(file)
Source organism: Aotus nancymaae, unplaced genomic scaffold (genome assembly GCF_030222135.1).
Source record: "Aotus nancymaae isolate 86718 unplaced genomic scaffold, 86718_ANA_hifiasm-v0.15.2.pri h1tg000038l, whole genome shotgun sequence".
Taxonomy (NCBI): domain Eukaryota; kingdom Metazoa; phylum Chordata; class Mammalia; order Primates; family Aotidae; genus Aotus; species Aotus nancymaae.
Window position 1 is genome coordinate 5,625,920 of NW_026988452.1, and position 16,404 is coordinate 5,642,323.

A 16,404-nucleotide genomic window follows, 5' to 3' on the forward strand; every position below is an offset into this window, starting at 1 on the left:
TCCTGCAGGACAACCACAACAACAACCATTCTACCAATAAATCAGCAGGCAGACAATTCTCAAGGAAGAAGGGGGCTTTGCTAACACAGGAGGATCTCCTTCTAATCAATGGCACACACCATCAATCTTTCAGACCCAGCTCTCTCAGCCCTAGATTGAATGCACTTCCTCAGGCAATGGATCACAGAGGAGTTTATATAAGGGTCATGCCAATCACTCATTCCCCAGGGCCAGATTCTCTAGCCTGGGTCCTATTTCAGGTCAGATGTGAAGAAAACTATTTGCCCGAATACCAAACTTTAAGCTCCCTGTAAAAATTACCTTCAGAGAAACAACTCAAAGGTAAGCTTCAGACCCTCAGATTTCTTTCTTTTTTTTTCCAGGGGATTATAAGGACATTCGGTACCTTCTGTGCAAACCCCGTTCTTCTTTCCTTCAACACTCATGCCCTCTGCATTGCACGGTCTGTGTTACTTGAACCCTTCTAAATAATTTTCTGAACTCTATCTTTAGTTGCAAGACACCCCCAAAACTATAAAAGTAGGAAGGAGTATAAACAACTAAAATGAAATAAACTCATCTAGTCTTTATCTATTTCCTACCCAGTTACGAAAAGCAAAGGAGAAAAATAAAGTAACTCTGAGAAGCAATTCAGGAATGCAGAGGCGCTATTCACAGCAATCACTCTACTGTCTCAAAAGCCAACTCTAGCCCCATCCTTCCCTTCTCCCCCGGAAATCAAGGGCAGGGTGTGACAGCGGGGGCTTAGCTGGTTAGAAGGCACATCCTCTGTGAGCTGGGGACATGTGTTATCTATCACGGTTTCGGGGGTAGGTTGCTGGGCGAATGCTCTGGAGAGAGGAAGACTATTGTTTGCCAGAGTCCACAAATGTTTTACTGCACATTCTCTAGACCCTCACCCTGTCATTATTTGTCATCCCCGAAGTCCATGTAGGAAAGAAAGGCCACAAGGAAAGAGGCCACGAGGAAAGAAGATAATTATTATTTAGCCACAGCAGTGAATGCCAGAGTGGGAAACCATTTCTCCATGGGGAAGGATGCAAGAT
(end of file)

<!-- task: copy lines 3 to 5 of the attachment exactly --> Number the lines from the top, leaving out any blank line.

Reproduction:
Taxonomy (NCBI): domain Eukaryota; kingdom Metazoa; phylum Chordata; class Mammalia; order Primates; family Aotidae; genus Aotus; species Aotus nancymaae.
Window position 1 is genome coordinate 5,625,920 of NW_026988452.1, and position 16,404 is coordinate 5,642,323.

A 16,404-nucleotide genomic window follows, 5' to 3' on the forward strand; every position below is an offset into this window, starting at 1 on the left: